Thursday, June 8, 2017

Breaking: Exit Polls suggest that Theresa May will Lose Her Party’s Parliamentary Majority

Global Research, June 08, 2017

The latest polls suggest that the Tories will secure some 314 out of 650 seats in the House of Commons. The Labour Party would secure 266 seats. 

What this means is that the Conservative Party would not reach the required majority of 326 seats to form a government.
The underlying prediction is a hung parliament. 

The Scottish National Party is forecast to take a hit, winning 34 seats, 22 fewer than in the last election.

The Liberal Democrats with a forecasted 14 seats is slated to play a key role in the formation of a coalition government.

The official results should be forthcoming in the coming hours.

According to the NYT

According to the exit poll, Mrs. May may have lost the extraordinary gamble she made in calling the election — and Britain may be headed for a hung Parliament, in which no party has a majority.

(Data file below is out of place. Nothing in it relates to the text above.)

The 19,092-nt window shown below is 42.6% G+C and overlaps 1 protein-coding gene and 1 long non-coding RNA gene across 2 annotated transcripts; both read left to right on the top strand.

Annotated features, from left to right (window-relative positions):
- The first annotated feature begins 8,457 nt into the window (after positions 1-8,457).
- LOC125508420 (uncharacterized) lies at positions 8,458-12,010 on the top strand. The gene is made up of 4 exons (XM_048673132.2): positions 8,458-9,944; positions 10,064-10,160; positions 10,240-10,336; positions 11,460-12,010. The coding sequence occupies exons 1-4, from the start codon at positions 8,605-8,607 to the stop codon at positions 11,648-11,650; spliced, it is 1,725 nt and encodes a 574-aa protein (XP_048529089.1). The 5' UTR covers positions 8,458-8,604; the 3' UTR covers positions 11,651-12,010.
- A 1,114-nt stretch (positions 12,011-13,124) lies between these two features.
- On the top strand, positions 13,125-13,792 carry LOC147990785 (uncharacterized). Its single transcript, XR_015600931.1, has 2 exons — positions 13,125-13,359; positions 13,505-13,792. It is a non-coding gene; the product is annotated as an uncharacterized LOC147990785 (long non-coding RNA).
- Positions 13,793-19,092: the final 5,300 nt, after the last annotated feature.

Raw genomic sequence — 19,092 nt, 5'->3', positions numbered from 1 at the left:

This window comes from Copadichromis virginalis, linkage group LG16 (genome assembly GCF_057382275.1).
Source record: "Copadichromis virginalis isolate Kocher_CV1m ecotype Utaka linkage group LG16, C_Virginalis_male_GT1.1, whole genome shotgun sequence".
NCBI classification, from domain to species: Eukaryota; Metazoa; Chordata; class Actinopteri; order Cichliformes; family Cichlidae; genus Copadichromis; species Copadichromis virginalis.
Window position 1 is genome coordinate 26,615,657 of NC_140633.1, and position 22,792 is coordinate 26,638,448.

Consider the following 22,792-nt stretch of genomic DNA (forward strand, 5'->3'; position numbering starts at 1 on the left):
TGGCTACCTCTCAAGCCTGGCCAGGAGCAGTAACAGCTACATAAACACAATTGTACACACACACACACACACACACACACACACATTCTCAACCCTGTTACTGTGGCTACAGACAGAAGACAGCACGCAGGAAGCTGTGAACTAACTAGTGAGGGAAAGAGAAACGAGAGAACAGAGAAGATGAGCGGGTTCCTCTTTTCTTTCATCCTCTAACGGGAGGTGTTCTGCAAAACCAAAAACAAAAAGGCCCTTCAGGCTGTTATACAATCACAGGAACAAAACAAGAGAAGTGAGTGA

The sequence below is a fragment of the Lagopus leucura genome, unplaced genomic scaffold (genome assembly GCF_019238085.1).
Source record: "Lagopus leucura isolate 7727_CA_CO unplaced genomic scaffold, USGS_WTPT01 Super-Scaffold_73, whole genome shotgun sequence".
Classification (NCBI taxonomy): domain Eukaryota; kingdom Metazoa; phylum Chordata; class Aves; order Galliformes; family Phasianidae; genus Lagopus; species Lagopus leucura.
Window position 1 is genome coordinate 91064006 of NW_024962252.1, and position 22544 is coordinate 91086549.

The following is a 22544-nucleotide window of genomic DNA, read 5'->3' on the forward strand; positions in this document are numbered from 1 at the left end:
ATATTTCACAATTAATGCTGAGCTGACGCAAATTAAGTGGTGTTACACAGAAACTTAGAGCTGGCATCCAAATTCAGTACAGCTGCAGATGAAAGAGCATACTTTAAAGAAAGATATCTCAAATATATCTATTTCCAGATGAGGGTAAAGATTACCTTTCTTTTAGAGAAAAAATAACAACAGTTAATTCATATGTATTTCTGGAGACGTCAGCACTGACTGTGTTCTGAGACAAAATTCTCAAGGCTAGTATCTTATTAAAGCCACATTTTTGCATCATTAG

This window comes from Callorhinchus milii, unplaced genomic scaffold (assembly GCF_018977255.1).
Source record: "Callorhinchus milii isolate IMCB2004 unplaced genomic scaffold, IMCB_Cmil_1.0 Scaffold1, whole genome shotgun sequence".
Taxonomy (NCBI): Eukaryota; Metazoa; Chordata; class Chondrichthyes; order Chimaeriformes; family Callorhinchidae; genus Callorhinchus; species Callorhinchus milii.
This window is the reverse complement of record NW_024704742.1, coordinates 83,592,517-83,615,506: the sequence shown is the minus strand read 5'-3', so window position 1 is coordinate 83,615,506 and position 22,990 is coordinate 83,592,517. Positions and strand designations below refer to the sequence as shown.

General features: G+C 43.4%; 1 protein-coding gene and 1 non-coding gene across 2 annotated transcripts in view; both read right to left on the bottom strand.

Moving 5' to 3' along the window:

Poll results found that the Conservatives would remain the largest party, but they were projected to win only 314 seats, down from 331 won in 2015, and 12 votes short of a majority.

the BBC poll estimates that the Tories would be short of a majority of 17 votes.

According to The Guardian:

Theresa May’s gamble at calling an early general election following a massive Conservative lead in the polls appeared not to have paid off after a 10pm exit poll predicted that Britain was headed for a hung parliament.

The shock result, which followed forecasts of a Tory majority of up to 100 seats, came after Jeremy Corbyn enthused Labour supporters who had flocked to almost 100 rallies across the country.

The poll suggested the Conservatives were on track to be the largest party, but were 12 seats short of an overall majority. Party sources insisted it was early days, stressing that the prediction in 2015 had also been for a hung parliament but finished with a Tory majority.

John McDonnell, the shadow chancellor, hit out at the negative and “nasty” tactics of his opponents, insisting Labour had stuck to upbeat arguments, saying that if the result was “anywhere close” to the exit polls then it would be a massive vindication for positive campaigning.

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